HURRICANE HARVEY-HAWKES-COTTON-TREE
A tree wrapped in cotton during Hurricane Harvey. Storm brewing in the coast, again.

The pain of loss is hard to shake

Tropical storm watch in Texas stirs memories of Hurricane Harvey disaster; ranchers and farmers warned to be ready for storm event

It’s been a little over a year since Hurricane Harvey slammed into the Texas coast near the end of Aug. 25, leveling homes and communities and dropping a record 60-plus inches of rain on parts of coastal Texas.

While recovery has been progressive, it is far from over as cities like Port Aransas and Rockport are still struggling to restore infrastructure, some businesses still remain closed, and some relocated homeowners are still waiting for insurance claims to be settled before rebuilding from their damages.

See, Hurricane developments: When it rains it pours

As a new tropical system continues to brew in warm Gulf waters this week, Texas AgriLife Extension officials are reminding livestock producers to take time to review their operational plans in anticipation of heavy weather expected on the Texas coast as early as Friday,(Sept. 14.

“While a lot of producers remember well the difficulties caused by Harvey last year, we’re hoping this new system in the Gulf is not going to be anything like what we went through last year,” says Jason Cleere, associate professor & Extension Beef Cattle specialist for Texas AgriLife. “That being said, folks located in low-lying areas should be concerned and taking measures now to prepare ahead of a storm and any heavy rain events. We already have water standing in some pastures, especially along the coast.”

Cleere and Texas A&M AgriLife and Nueces County Agent Jason Ott says farmers and ranchers should remember online resources available to help them prepare for storms and other disasters.

See, Farmers in Hurricane Florence’s path race to cushion the blow

“The best place to get good information about preparation on the farm and ranch is at Texashelp.tamu.edu where they will find a checklist of options and advise,” Ott said. “While there’s not a lot of time to prepare before this particular storm event, reviewing their options is well advised, especially after what so many went through last year during Hurricane Harvey’s tragedy.”

Last year, on Aug. 25, 2017, Category 4 Hurricane Harvey hit Port Aransas and Rockport with sustained winds of 130 mph and gusts as high as 150 mph. While wind damages were significant across a large area of the Texas mid-coast, the record-breaking downpours that followed for several days after the system stalled, dropping in excess of 60-inches of rain in parts of Southeast Texas, caused additional losses of property, crops and livestock.

See, Remembering Harvey

One of the greatest tragedies for Texas agriculture was the loss of livestock across at least 35 Texas counties, and the destruction of cotton bales still in turn rows as the storm moved into coastal areas. No final or definitive estimate of those losses are available, but overall, Harvey’s total destruction has been estimated at $125 billion, the second most costly storm in U.S. history. An estimated 13 million people were affected by the storm, nearly 35,000 homes were damaged or destroyed in the historic flooding that lasted for nearly a week, and a million cars were wrecked. The death toll to Harvey stands at 88.

Now, with those memories still fresh in the minds of coastal communities and their residents, forecasters are calling for another tropical system that, as of this writing, is expected to slam into the Texas coast at about the same spot that Harvey made landfall as early as this Friday. While it is too early to forecast the exact point of landfall yet, the current models indicate the track of the storm appears to target the area around Corpus Christi.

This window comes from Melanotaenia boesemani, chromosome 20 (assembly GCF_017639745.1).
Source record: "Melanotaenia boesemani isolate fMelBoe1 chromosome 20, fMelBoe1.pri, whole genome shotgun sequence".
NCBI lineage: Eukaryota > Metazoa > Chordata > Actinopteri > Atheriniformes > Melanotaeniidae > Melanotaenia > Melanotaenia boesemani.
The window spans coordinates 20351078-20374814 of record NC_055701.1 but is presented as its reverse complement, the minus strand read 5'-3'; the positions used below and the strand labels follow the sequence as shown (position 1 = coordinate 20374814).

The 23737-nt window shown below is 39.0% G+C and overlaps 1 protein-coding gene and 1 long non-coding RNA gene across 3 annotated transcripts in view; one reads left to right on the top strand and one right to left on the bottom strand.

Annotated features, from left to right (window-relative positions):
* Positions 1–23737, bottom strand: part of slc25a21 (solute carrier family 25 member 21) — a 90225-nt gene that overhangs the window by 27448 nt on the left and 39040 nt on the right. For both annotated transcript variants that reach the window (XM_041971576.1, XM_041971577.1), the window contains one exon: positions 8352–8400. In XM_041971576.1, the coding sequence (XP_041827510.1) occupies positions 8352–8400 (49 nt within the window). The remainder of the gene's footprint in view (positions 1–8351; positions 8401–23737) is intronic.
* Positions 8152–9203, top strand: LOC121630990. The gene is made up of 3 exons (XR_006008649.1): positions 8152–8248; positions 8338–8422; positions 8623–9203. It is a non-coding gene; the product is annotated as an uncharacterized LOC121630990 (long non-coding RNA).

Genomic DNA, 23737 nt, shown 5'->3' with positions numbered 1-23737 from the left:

On the positive side, forecasters currently believe the system, while expected to strengthen to tropical storm level before arriving on the Texas coast, is currently expected to have maximum wind speeds of 60 mph. However, National Weather Service and FEMA officials are warning the system could stall and strengthen, and is expected to trigger a significant rain event regardless of storm level, causing coastal and inland flooding. Over the recent week, the Coastal Bend of Texas has received significant amounts of rain, raising concerns that soils are already saturated, and some rivers and streams are already near flood stage.

“Because of dry conditions throughout much of the summer season, hay resources have been a little tight in some areas,” warns Ott.  "If producers can find hay ahead of this storm, it would be a good idea to have enough on hand for a few days in the event flooding in fields and pastures should occur.”

Cleere suggests livestock producers make certain cattle have access to higher ground if possible, or in the event of small herds or horse operations, they might consider moving animals to areas out of harm’s way.

“In some extreme cases that might mean cutting fences to allow cattle to reach high ground, and that would be better than having them trapped and perish because of restricted movement,” he said.

Ott suggests producers could consider communicating with other producers if the need to move livestock becomes necessary.

“A lot of times a trailer will be half full before leaving, and that trailer space could be used by a neighbor, so checking with other producers in your area might also be a good idea as you prepare for a storm."

While no one expects the approaching tropical system will be anything like Hurricane Harvey, producers are reminded, when it comes to weather systems, things can change rapidly, so having a plan of action ready is the best defense against getting caught “out in the cold,” or in this case, the wind and the rain.

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